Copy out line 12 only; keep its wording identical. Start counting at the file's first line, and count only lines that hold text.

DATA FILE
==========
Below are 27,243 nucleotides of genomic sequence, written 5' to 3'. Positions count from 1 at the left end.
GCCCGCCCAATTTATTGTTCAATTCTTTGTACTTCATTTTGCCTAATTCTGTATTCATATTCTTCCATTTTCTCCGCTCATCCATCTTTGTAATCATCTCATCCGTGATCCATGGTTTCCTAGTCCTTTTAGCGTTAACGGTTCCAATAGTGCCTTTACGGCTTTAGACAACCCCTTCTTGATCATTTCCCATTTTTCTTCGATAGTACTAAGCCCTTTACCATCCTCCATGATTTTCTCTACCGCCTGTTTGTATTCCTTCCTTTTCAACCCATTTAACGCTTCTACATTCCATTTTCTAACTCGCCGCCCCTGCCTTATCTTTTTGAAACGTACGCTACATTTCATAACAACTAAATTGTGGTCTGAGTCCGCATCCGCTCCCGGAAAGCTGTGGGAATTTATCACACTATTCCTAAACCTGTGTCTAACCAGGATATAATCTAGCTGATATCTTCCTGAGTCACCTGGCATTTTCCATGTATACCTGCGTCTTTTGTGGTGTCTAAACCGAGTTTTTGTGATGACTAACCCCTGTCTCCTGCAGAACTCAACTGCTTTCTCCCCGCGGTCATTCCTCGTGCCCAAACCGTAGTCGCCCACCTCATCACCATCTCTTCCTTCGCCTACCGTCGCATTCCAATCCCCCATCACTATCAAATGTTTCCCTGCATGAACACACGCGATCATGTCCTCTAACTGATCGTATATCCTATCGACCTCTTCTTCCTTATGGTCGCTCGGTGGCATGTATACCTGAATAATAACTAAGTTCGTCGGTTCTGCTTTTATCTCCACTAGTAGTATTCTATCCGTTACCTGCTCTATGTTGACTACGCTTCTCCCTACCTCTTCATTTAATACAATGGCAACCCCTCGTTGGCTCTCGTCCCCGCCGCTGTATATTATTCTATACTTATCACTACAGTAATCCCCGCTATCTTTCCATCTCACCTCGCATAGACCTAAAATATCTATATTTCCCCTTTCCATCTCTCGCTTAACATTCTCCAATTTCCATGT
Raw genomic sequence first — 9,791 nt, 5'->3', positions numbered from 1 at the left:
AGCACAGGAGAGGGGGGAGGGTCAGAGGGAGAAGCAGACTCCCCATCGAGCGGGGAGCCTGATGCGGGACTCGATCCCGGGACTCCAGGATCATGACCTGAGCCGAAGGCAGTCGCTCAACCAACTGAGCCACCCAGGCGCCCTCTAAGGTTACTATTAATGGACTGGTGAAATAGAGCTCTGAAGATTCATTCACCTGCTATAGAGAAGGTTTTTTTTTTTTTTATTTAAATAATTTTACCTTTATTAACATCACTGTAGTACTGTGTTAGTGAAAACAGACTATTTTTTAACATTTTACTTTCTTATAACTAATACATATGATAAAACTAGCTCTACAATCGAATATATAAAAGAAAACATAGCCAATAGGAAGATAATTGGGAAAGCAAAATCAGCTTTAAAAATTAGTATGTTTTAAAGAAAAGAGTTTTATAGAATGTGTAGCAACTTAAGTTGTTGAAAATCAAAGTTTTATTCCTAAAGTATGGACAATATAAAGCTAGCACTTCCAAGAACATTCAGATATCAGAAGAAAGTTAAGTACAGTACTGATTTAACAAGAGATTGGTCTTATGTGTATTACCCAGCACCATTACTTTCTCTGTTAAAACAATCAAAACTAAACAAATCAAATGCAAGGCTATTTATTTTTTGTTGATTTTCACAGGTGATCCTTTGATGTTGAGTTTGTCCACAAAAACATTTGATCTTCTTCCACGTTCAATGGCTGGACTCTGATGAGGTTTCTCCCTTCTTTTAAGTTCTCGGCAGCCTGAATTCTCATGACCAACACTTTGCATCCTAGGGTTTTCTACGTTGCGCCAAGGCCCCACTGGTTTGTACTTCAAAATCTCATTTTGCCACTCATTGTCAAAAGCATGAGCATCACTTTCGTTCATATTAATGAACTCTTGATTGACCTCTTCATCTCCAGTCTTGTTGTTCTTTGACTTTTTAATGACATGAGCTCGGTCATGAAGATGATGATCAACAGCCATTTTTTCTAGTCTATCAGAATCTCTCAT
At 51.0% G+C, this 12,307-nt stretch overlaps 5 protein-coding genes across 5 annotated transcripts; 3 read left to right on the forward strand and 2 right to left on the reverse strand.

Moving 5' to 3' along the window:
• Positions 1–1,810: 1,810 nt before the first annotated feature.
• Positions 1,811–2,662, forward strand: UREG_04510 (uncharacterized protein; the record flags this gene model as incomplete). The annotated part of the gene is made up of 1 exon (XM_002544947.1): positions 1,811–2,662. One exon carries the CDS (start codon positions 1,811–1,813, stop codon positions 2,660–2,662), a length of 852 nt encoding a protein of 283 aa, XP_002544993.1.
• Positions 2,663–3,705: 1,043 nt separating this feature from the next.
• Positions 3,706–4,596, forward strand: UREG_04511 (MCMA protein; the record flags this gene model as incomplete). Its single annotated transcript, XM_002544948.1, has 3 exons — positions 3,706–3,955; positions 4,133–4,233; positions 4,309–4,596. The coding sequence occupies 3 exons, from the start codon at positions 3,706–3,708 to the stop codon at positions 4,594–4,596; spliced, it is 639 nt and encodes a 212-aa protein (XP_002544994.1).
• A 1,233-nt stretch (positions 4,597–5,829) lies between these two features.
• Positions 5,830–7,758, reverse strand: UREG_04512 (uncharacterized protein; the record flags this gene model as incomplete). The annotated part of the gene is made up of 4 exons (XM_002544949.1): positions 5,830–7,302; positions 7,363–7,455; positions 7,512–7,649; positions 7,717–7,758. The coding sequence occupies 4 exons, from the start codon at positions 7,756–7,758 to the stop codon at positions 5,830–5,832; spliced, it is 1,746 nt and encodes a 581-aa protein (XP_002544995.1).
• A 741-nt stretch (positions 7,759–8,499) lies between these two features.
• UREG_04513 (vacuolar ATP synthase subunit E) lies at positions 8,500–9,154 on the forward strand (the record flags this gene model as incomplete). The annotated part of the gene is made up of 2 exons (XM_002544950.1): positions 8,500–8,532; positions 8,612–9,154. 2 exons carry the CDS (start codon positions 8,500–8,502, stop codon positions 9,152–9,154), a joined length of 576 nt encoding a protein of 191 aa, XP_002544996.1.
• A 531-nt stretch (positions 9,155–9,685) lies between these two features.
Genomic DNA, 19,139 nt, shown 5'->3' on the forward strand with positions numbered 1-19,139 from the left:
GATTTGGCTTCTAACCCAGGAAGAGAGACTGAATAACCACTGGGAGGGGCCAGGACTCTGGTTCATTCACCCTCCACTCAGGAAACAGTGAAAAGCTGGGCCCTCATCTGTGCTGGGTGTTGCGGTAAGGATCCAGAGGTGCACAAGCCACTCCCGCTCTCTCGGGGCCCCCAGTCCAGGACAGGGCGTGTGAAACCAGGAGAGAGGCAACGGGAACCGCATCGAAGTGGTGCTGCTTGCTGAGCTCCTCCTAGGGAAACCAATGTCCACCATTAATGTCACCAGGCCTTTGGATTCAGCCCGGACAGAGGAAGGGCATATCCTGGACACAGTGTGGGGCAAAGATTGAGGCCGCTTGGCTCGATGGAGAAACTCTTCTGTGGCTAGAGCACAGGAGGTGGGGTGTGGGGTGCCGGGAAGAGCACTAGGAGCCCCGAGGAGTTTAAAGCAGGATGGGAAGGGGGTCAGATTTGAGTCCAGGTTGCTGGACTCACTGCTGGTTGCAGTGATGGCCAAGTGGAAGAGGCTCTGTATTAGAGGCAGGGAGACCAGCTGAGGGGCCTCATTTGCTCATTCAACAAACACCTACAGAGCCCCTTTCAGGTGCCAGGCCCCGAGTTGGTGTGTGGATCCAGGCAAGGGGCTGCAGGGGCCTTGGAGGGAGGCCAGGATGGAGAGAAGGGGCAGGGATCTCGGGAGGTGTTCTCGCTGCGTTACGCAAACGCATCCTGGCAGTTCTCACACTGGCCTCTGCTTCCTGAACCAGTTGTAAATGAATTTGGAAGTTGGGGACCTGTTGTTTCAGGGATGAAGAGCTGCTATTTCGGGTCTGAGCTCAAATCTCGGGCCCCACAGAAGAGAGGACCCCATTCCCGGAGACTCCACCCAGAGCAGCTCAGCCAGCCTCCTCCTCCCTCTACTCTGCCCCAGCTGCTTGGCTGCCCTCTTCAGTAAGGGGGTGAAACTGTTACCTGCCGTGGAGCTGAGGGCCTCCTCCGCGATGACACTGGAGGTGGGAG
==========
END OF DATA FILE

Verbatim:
• Positions 5,830–7,758, reverse strand: UREG_04512 (uncharacterized protein; the record flags this gene model as incomplete). The annotated part of the gene is made up of 4 exons (XM_002544949.1): positions 5,830–7,302; positions 7,363–7,455; positions 7,512–7,649; positions 7,717–7,758. The coding sequence occupies 4 exons, from the start codon at positions 7,756–7,758 to the stop codon at positions 5,830–5,832; spliced, it is 1,746 nt and encodes a 581-aa protein (XP_002544995.1).